Board of Supervisors establishes Food Policy Council


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Johnson County residents interested in local farming and agriculture will soon have an avenue to meet like-minded peers.

The Johnson County Board of Supervisors voted unanimously Thursday to implement a Food Policy Council, which would allow county residents in the agriculture community to bring their concerns to officials.

Supervisor Terrence Neuzil said he would like to see the council develop ideas and policies that would extend the growing season, create a year-round farmers' market, and create commercial-grade community kitchens.

"I think that we just barely hit the tip of the iceberg when it comes to the potential for more and more city residents to eat the local products grown here in Johnson County," he said. "It is unbelievable how much we import our foods. I want to be able to go to the grocery store and buy very few items that aren't grown and produced [here.]"

He said the supervisors would like to see the council consist of 10 to 15 local farmers and ranchers, food-safety specialists, anti-hunger advocates, food distributors, restaurant owners, and dietitians, among other experts.

The council's budget for the first year will likely be under $2,000, but it will increase over time as the council looks for other funding sources. That money will go toward speakers, two public forums a year, and consultants, among other expenses. A regular council meeting schedule will be developed after the council's formation.

Jason Grimm, a food-system planner at Iowa Valley Resource Conservation and Development who will serve as an adviser to the council, said he hopes the new organization will help local farmers and food vendors receive more support in the county.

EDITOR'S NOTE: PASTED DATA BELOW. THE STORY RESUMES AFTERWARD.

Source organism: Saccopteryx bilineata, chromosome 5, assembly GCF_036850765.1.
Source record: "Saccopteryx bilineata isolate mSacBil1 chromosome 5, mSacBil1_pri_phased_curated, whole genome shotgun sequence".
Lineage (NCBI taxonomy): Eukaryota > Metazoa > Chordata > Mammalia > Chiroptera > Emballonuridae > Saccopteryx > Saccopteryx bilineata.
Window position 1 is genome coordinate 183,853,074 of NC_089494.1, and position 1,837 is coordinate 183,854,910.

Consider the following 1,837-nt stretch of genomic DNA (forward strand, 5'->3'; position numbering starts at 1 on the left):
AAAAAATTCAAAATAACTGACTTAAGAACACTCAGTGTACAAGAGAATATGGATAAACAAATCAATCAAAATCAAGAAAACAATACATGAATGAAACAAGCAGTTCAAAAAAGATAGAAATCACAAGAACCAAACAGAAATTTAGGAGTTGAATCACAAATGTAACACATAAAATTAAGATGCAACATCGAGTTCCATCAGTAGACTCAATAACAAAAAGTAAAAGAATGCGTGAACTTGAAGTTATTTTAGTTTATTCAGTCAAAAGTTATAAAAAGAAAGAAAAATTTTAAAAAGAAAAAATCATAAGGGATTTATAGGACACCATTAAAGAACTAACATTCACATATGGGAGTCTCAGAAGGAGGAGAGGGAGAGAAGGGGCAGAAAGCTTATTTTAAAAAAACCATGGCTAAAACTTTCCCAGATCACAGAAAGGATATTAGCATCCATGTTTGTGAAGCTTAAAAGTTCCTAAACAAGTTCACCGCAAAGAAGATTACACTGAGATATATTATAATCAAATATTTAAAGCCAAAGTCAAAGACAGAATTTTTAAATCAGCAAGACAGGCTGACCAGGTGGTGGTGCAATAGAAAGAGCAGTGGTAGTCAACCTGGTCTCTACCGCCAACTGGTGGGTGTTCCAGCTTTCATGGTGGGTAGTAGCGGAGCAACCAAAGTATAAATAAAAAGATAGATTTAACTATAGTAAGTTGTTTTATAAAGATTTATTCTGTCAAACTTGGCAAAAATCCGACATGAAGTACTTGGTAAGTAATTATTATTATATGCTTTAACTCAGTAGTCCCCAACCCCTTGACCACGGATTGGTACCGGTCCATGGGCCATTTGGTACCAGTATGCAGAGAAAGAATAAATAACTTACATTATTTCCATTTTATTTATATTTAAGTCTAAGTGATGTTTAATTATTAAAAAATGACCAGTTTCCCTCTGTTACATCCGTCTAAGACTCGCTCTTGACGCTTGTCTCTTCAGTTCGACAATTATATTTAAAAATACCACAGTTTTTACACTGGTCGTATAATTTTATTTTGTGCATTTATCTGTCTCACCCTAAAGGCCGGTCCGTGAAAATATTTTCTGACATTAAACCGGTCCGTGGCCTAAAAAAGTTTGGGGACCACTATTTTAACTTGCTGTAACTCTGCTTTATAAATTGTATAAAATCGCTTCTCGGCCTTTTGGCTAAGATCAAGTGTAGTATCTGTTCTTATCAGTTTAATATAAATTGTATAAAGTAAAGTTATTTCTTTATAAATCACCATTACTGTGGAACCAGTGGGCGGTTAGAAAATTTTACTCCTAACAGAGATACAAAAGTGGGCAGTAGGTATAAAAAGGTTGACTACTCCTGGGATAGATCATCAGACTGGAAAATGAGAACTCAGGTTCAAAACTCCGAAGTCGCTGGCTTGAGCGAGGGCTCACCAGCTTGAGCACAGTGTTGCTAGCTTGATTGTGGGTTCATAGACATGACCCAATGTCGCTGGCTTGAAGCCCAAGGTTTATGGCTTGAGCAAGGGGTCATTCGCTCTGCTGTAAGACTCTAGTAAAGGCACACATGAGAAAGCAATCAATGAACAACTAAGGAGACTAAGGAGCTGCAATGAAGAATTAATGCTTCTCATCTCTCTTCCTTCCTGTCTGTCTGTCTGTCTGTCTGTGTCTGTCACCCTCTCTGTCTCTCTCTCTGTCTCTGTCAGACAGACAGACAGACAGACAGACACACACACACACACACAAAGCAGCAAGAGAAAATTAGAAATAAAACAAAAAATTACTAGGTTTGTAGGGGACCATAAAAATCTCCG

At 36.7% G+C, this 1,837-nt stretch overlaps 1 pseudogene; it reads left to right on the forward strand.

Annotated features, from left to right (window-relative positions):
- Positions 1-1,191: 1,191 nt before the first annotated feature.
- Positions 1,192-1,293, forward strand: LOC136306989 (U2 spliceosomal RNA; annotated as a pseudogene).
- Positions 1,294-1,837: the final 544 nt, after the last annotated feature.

"The council could suggest that the county develop a policy saying '10 percent of the food the county purchases has to be from local vendors,' " he said. "[We] can also work with departments to develop programs about different licenses for food processing, so new small businesses can start up and have appropriate permits."

Grimm said he also hopes the Food Council will create economic development in Iowa City by attracting new small businesses.

"The council could bring up ways for Johnson County farmers or businesses to receive small-business loans," he said. "Other counties have developed tax-rebate policies for farmers who grow enough locally or donate their food."

Doug Darrow, an Oxford, Iowa, livestock farmer, said he would like to see the council change some food-processing regulations.

"It's unique that I can process a chicken and give it to you, but if I process that same bird and ask you for the dollars for the feed of that chicken, it's illegal," he said. "I want to see small farmers allowed the ability to compete with big producers."

Johnson County is the third county in Iowa to develop a Food Policy Council; Cass and Pottawattamie Counties are the other two.

Supervisor Duane McFadden of Cass County said his county's Food Policy Council has increased the number of local businesses, such as hospitals and Hy-Vee stores, distributing locally grown food.

"It takes good people that have a good interest and are willing to donate the time," he said.

Applications to serve on the Johnson County council are due March 2.

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